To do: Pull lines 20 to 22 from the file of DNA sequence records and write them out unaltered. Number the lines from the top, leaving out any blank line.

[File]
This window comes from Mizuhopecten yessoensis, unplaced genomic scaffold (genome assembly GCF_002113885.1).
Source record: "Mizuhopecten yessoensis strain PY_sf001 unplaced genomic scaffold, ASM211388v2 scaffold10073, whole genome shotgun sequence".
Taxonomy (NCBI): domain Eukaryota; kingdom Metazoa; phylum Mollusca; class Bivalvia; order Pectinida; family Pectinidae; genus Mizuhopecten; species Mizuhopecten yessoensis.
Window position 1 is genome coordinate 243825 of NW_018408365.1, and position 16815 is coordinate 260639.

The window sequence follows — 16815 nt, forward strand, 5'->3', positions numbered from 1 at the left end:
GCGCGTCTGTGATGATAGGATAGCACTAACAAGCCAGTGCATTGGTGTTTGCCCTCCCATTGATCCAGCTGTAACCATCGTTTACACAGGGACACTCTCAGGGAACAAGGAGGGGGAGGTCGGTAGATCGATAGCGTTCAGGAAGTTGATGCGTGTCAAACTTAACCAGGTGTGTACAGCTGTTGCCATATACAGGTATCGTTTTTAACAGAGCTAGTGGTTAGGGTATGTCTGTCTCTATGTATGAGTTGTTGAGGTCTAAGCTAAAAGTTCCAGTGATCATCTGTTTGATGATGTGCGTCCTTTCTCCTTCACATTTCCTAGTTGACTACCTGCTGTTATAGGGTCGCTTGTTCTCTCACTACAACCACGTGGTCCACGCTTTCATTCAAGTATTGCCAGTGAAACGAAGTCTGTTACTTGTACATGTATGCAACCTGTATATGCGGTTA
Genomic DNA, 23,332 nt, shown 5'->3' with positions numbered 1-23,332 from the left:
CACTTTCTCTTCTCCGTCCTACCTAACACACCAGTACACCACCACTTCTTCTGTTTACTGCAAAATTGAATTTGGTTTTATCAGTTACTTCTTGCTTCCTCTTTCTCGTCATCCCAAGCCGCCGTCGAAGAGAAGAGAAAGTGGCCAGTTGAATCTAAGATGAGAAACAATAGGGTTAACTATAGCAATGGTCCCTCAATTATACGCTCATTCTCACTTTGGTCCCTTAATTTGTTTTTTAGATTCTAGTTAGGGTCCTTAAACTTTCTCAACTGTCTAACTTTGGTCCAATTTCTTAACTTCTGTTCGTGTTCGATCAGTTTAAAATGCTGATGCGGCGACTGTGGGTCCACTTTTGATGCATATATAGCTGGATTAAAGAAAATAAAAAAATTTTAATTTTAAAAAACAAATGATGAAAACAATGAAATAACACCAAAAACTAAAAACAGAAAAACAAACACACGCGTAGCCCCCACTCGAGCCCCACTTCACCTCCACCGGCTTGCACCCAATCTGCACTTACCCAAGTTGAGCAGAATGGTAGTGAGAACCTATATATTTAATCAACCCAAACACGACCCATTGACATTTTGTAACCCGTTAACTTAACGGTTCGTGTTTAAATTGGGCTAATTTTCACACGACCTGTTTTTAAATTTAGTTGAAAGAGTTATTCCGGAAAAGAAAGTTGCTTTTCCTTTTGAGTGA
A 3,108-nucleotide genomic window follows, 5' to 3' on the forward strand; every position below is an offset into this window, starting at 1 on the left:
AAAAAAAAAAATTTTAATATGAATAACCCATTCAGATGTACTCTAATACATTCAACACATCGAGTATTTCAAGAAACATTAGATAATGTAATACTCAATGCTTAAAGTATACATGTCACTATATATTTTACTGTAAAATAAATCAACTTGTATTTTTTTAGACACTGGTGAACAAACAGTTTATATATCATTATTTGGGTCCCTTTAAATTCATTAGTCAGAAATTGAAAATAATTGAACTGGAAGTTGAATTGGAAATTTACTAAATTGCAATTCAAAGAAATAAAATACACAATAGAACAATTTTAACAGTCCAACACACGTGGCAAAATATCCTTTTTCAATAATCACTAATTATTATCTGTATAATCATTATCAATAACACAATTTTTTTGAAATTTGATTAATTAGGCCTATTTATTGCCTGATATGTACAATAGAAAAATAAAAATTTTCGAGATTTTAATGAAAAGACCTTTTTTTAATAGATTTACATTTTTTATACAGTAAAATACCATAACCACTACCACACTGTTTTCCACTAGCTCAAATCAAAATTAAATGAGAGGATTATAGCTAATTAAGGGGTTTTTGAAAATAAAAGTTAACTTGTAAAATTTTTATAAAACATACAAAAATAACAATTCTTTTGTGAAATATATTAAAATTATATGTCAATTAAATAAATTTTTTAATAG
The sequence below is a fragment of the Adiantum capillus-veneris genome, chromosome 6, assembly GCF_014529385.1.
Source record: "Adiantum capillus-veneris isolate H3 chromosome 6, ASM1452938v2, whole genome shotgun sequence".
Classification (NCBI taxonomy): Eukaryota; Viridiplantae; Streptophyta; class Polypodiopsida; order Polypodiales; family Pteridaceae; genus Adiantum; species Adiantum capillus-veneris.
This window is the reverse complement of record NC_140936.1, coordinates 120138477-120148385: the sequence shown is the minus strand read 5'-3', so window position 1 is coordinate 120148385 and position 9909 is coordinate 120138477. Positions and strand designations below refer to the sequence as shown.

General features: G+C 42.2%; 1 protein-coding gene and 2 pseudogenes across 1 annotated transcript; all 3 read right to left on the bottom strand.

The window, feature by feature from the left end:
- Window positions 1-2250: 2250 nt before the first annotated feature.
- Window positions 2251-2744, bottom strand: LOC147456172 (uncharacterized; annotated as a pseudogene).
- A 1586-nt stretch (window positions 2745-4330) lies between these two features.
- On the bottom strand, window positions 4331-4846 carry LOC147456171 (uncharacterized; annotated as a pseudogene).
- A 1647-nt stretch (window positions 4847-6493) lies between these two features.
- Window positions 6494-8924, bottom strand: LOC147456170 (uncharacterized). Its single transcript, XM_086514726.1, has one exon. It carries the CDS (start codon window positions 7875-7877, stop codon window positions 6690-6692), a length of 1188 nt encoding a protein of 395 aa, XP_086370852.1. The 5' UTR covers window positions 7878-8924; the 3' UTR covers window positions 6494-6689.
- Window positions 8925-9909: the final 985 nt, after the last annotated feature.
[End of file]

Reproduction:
- On the bottom strand, window positions 4331-4846 carry LOC147456171 (uncharacterized; annotated as a pseudogene).
- A 1647-nt stretch (window positions 4847-6493) lies between these two features.
- Window positions 6494-8924, bottom strand: LOC147456170 (uncharacterized). Its single transcript, XM_086514726.1, has one exon. It carries the CDS (start codon window positions 7875-7877, stop codon window positions 6690-6692), a length of 1188 nt encoding a protein of 395 aa, XP_086370852.1. The 5' UTR covers window positions 7878-8924; the 3' UTR covers window positions 6494-6689.